'Shake-up apprenticeships to tackle skill shortage', councillors say
- Credit: Archant Norfolk
We need to get more young people into apprenticeships – that was the message from a cross-party group of Norfolk councillors.
A report to Broadland District Council's overview and scrutiny committee found a dramatic cut in the number of young people taking up apprenticeships in the district between 2015 and 2020.
Just 230 16 to 18-year-olds and 210 19 to 24-year-olds took up apprenticeships in 2019/20, down from 310 and 320 respectively.
Take-up by people aged 25-plus has remained comparatively high, dropping only from 340 to 310.
Laura Smith, a Broadland council officer, said a 2015 review of apprenticeships, which introduced a levy – a tax on large employers to fund the training - has benefitted older and more educated apprentices.
Ms Smith said: “At the moment there seems to be a high appetite for higher-level apprentices from employers, I believe there will be some review of how the levy is spent.”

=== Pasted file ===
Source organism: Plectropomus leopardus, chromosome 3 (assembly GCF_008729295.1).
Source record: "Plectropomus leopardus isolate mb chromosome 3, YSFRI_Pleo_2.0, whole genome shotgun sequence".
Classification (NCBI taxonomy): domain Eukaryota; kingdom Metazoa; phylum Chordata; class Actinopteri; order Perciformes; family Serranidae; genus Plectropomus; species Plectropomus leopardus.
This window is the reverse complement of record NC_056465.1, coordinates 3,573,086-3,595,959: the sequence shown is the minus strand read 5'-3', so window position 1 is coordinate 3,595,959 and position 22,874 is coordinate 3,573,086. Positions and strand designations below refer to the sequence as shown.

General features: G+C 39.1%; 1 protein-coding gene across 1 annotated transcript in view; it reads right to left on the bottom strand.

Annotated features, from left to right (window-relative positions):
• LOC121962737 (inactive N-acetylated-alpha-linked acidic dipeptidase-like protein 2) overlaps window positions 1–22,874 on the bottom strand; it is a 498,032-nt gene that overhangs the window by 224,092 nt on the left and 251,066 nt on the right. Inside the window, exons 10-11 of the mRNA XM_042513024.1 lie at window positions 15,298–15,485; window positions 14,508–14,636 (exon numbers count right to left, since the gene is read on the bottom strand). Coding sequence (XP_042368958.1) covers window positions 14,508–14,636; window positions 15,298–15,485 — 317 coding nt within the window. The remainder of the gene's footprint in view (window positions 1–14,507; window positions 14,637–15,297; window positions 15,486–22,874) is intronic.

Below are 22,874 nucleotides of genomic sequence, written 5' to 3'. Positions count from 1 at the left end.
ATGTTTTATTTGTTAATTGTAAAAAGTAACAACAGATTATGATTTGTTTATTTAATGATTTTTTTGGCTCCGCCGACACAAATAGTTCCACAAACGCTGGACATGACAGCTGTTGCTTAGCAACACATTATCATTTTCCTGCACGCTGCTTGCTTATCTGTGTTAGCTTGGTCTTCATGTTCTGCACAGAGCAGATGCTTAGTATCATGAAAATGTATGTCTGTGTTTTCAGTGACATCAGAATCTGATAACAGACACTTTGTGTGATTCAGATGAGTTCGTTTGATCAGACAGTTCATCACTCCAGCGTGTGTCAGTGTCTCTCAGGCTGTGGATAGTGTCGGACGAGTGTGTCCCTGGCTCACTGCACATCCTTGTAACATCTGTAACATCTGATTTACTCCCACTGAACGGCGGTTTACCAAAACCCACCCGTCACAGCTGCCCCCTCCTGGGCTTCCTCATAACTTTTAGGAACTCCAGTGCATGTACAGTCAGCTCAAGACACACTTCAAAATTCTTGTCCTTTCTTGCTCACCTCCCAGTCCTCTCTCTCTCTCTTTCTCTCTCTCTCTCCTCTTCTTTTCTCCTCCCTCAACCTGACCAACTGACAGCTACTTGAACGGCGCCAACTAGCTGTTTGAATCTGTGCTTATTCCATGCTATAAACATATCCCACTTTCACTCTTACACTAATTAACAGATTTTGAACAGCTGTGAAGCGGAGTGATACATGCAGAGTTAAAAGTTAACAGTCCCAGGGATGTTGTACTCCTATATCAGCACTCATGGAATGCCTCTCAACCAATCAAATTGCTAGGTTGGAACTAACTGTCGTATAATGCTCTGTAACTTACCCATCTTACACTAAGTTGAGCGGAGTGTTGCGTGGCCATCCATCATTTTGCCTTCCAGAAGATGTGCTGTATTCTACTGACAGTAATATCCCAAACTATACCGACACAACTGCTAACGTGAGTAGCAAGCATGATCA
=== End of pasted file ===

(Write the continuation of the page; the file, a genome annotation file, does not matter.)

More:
Natasha Harpley, Labour councillor for Sprowston central, said not everyone wanted to progress on to further education and questioned where that left young people who wanted a more skills-based education.
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She said: “You think of apprenticeships as being a first step to learning [work skills].
“What we are hearing anecdotally is that it is older people are using this to top up their work employment, it’s not about a first step.
“It seems here that the younger people, who are most disadvantaged, are being hit hardest by this.”
Conservative councillor David King, of Hellesdon north west, agreed, questioning whether a young person would want to take up an apprenticeship when the pay is so low.
“I think it’s quite insulting expecting someone to work for £4.15 an hour and that is what the employers are going to give," he said.
But Ms Smith said she hoped good employers would top up an apprentice’s pay and after the first year they should be paid the national minimum wage.
Steve Riley, the committee chair, called for a change in the system, saying: “If this scheme is doing its job, then why do we have a skills shortage in this country?
“Why do we have a shortage of electricians and plumbers? There’s clearly something wrong.”
The committee unanimously agreed to make representations to the secretary of state calling for a re-evaluation of the scheme and to help more young people into apprenticeships.